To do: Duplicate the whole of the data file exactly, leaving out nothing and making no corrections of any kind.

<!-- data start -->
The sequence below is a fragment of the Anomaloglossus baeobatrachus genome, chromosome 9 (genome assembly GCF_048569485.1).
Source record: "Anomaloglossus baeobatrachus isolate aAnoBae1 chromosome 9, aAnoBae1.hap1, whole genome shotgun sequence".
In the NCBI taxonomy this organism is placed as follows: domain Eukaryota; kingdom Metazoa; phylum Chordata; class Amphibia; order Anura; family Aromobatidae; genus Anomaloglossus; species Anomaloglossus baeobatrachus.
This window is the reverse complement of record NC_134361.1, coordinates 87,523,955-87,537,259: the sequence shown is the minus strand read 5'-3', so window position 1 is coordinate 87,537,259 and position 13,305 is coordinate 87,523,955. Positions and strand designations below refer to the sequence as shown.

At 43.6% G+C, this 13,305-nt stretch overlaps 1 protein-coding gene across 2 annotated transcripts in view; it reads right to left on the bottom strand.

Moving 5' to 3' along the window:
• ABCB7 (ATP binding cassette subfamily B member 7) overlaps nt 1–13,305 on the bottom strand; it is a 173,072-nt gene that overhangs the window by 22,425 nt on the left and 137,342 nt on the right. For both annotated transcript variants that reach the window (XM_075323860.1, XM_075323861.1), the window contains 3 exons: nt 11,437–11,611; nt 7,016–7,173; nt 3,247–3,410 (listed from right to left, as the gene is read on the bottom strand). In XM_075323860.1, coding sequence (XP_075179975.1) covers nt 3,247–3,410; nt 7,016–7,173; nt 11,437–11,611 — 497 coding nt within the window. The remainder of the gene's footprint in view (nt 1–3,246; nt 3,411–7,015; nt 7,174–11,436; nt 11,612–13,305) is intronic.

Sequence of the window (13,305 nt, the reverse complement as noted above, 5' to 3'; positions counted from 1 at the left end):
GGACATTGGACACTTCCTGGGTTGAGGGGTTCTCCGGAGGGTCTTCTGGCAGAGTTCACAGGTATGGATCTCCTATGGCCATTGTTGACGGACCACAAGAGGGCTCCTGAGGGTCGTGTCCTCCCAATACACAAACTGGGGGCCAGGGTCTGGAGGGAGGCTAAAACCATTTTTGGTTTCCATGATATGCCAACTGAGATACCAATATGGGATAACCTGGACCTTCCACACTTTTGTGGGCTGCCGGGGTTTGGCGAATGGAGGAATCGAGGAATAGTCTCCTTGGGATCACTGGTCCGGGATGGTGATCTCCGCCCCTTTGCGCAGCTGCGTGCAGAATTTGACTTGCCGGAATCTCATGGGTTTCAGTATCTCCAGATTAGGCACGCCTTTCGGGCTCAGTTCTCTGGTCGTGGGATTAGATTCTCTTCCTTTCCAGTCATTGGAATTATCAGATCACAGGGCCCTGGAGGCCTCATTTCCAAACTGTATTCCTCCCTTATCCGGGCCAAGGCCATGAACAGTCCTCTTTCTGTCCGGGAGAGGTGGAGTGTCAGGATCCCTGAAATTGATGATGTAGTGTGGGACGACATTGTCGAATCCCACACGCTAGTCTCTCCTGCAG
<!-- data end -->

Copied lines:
The sequence below is a fragment of the Anomaloglossus baeobatrachus genome, chromosome 9 (genome assembly GCF_048569485.1).
Source record: "Anomaloglossus baeobatrachus isolate aAnoBae1 chromosome 9, aAnoBae1.hap1, whole genome shotgun sequence".
In the NCBI taxonomy this organism is placed as follows: domain Eukaryota; kingdom Metazoa; phylum Chordata; class Amphibia; order Anura; family Aromobatidae; genus Anomaloglossus; species Anomaloglossus baeobatrachus.
This window is the reverse complement of record NC_134361.1, coordinates 87,523,955-87,537,259: the sequence shown is the minus strand read 5'-3', so window position 1 is coordinate 87,537,259 and position 13,305 is coordinate 87,523,955. Positions and strand designations below refer to the sequence as shown.

At 43.6% G+C, this 13,305-nt stretch overlaps 1 protein-coding gene across 2 annotated transcripts in view; it reads right to left on the bottom strand.

Moving 5' to 3' along the window:
• ABCB7 (ATP binding cassette subfamily B member 7) overlaps nt 1–13,305 on the bottom strand; it is a 173,072-nt gene that overhangs the window by 22,425 nt on the left and 137,342 nt on the right. For both annotated transcript variants that reach the window (XM_075323860.1, XM_075323861.1), the window contains 3 exons: nt 11,437–11,611; nt 7,016–7,173; nt 3,247–3,410 (listed from right to left, as the gene is read on the bottom strand). In XM_075323860.1, coding sequence (XP_075179975.1) covers nt 3,247–3,410; nt 7,016–7,173; nt 11,437–11,611 — 497 coding nt within the window. The remainder of the gene's footprint in view (nt 1–3,246; nt 3,411–7,015; nt 7,174–11,436; nt 11,612–13,305) is intronic.

Sequence of the window (13,305 nt, the reverse complement as noted above, 5' to 3'; positions counted from 1 at the left end):
GGACATTGGACACTTCCTGGGTTGAGGGGTTCTCCGGAGGGTCTTCTGGCAGAGTTCACAGGTATGGATCTCCTATGGCCATTGTTGACGGACCACAAGAGGGCTCCTGAGGGTCGTGTCCTCCCAATACACAAACTGGGGGCCAGGGTCTGGAGGGAGGCTAAAACCATTTTTGGTTTCCATGATATGCCAACTGAGATACCAATATGGGATAACCTGGACCTTCCACACTTTTGTGGGCTGCCGGGGTTTGGCGAATGGAGGAATCGAGGAATAGTCTCCTTGGGATCACTGGTCCGGGATGGTGATCTCCGCCCCTTTGCGCAGCTGCGTGCAGAATTTGACTTGCCGGAATCTCATGGGTTTCAGTATCTCCAGATTAGGCACGCCTTTCGGGCTCAGTTCTCTGGTCGTGGGATTAGATTCTCTTCCTTTCCAGTCATTGGAATTATCAGATCACAGGGCCCTGGAGGCCTCATTTCCAAACTGTATTCCTCCCTTATCCGGGCCAAGGCCATGAACAGTCCTCTTTCTGTCCGGGAGAGGTGGAGTGTCAGGATCCCTGAAATTGATGATGTAGTGTGGGACGACATTGTCGAATCCCACACGCTAGTCTCTCCTGCAG